Divide and rule: How race politics has poisoned Tower Hamlets

John Ware, the acclaimed broadcaster who has studied the London borough, explains the forces behind last week’s bitterly contested election

Overcome with emotion at winning a second term, in the early hours of last Saturday, the Mayor of Tower Hamlets broke down. Choking back the tears, Britain’s first directly elected mayor of Asian heritage said: “People say I’m a racist, I’m sectarian ... it saddens me ... I’m sorry I’m emotional ... I’m emotional because what I seek from you is fairness.”

Lutfur Rahman sees himself as the victim both of a relentlessly hostile media and his former party, Labour, which dumped him as its mayoral candidate in 2010.

He says he was never given the chance to disprove the allegations that he rigged his selection and that he became the willing servant of an Islamist entryist organisation based at the East London Mosque which, like the Militant Tendency of the 1980s, sought to infiltrate the party.

One thing is clear, though: the Mayor is not a racist. “I grew up with black kids and white kids,” he sobbed. “I grew up with Jewish kids, Christian kids, people of no faith.”

Read more
Tower Hamlets analysis by Mary Dejevsky: We take electoral integrity for granted  

Yet while Mr Rahman can’t take it when he’s accused of racism, some of his supporters seem happy to dish it out.

Here, for example, are comments from one supporter’s Facebook page, adorned with pictures of the Mayor: “Zionists are the root cause of all the evil on this planet right now Zionists are filthy animals with total depravity of any form of decent humanity.

“Behaviour of those who are descendants of Pigs and Monkeys (Zionist). Zionist filth!”

 

Most Jews see themselves as Zionists, including the many who accept that great damage has been done by messianic West Bank settlers to the founding ideal of Zionism as a mainly secular movement to liberate Jews from widespread European persecution.

The Mayor’s own Gandhi-like watchwords are “One Tower Hamlets” and “No Place for Hate”. Yet the divisive politics of Tower Hamlets are producing monsters.

And what of those who are directly part of the Mayor’s political machine – such as  key campaigner KM Abu Taher Choudhury? He edits the weekly Bangla News, whose front page railed against four Labour councillors, two of them Bangladeshis, for criticising the Mayor on the BBC’s Panorama: “Who is really uniting the borough? Tower Hamlets Labour leaders: they still think they rule an empire in which the Asians behave like the White man wants.”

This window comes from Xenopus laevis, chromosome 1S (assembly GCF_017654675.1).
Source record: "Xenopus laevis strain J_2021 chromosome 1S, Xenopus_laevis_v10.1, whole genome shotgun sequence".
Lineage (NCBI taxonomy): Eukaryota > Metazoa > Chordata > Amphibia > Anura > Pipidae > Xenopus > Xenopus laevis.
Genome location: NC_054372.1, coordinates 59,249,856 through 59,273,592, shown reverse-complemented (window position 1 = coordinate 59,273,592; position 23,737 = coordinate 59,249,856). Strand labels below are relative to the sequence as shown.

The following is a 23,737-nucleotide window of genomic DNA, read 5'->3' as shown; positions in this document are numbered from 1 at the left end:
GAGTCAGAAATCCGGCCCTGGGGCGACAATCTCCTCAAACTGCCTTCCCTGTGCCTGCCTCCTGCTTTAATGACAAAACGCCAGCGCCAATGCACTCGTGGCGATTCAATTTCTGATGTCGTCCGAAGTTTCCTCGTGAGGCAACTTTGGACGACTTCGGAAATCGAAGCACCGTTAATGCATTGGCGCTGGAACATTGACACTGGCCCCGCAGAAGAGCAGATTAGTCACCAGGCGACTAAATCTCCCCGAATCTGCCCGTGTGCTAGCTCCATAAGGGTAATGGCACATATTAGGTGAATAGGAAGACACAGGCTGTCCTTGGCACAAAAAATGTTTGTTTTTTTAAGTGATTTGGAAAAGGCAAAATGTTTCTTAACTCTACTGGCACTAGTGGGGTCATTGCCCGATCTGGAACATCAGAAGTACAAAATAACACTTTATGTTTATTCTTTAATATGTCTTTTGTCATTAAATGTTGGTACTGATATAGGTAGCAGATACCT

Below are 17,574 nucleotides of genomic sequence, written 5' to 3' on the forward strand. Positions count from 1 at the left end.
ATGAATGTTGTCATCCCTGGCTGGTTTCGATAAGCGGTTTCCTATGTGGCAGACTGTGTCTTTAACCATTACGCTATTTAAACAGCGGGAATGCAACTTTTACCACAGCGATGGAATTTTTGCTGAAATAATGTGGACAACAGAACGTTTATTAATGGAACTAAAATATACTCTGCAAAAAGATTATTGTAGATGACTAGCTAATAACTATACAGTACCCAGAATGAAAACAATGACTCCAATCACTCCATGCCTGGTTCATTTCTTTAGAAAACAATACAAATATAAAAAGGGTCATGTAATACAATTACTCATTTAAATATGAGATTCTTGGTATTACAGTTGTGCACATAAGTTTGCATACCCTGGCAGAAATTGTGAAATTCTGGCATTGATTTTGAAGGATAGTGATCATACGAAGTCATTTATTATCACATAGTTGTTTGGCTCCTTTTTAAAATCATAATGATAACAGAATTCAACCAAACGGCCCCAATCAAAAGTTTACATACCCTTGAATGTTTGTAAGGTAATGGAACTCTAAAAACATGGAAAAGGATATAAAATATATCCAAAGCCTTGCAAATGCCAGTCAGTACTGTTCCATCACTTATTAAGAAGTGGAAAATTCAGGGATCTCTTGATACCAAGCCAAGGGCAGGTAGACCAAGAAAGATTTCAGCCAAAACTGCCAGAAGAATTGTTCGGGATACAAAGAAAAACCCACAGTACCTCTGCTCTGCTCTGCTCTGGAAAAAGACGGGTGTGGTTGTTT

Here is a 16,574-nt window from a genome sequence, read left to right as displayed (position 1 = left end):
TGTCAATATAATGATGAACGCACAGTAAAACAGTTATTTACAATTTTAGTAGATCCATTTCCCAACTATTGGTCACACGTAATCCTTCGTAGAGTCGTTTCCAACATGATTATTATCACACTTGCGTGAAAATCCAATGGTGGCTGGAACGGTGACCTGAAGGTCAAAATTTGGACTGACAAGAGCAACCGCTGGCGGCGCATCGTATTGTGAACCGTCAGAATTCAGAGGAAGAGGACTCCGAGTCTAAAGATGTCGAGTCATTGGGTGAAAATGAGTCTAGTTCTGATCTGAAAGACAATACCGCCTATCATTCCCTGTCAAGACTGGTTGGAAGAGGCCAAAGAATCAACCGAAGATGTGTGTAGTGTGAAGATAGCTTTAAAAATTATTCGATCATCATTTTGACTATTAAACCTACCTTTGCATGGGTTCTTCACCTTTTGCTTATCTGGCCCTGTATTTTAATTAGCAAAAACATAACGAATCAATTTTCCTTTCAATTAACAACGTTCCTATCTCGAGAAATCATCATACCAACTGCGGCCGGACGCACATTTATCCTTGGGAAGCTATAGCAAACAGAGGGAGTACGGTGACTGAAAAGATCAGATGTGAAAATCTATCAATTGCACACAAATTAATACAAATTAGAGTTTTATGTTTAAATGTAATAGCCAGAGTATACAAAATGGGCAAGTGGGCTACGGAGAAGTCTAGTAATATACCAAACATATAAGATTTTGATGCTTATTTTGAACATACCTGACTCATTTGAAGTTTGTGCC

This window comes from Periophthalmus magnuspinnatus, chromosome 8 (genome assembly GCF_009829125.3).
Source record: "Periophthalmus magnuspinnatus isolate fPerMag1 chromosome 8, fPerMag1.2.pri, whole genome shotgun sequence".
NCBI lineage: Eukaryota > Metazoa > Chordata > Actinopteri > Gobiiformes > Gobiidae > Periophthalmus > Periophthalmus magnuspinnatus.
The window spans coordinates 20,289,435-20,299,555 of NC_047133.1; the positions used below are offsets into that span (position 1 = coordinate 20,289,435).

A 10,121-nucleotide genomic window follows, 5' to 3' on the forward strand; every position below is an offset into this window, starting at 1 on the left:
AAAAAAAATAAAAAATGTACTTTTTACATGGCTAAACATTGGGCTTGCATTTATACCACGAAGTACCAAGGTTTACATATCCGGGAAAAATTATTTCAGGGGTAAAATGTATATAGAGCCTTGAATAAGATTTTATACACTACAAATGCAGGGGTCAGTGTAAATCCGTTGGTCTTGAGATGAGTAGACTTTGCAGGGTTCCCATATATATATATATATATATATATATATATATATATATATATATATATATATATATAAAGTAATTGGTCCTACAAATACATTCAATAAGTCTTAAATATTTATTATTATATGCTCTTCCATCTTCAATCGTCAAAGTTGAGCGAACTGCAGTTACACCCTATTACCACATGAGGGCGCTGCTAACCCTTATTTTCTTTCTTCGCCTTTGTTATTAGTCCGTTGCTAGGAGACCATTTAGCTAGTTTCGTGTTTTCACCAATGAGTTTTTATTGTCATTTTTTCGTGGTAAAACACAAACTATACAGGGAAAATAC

Mr Choudhury has been a long-serving state school governor. The Mayor appointed him to sit on his Fairness Commission and he is also a winner of a “Community Diversity award” as “a best community leader”. What, one wonders, were the losers like?

Then there’s the Mayor’s right-hand man, Cllr Alibor Choudhury. Like the Mayor, he left Labour and during the campaign turned on his former mentor – the Mayor’s rival John Biggs – accusing Biggs of racism after he said that the Mayor’s “primary policy focus” had been the “concerns of one community – the Bangladeshi community”.

In the council chamber Cllr Choudhury also accused a Labour councillor who was wearing a black cardigan of being a fascist: “Oswald Mosley had the black shirts in the 30s; John Biggs has the black cardigans.” Cllr Jackson was wearing the black cardigan in mourning for her ex-husband whom she had just buried. Cllr Choudhury did at least apologise, saying he was “mortified” by his “ill-advised” remark.

There is a yawning gap between the Mayor’s rhetoric on the “oneness” of this very diverse borough – and the divisiveness of some of its politicians.

In his victory speech, flanked by his newly elected councillors – all Bengalis and all but one, male, the Mayor again emphasised he was Mayor for all Tower Hamlets. True, he will have won some non-Bangladeshi votes but his core vote remains the Bangladeshi community who represent only 32 per cent of the borough.

It’s hard not to suspect that the Mayor’s team played the race card in the hope that it would maximise his core Bangladeshi vote – through fear and also through seeing him as the victim of discrimination when he says he’s doing his best for everyone.

But the Mayor also resorted to the race card – accusing the BBC of having a “racist and islamophobic” agenda merely because we scrutinised his governance of Tower Hamlets. He insists the way he has run the borough is no different from other directly elected mayors.  But that is not so.

He is the first mayor to fund faith directly from local taxes, which some Bangladeshis themselves believe is potentially divisive.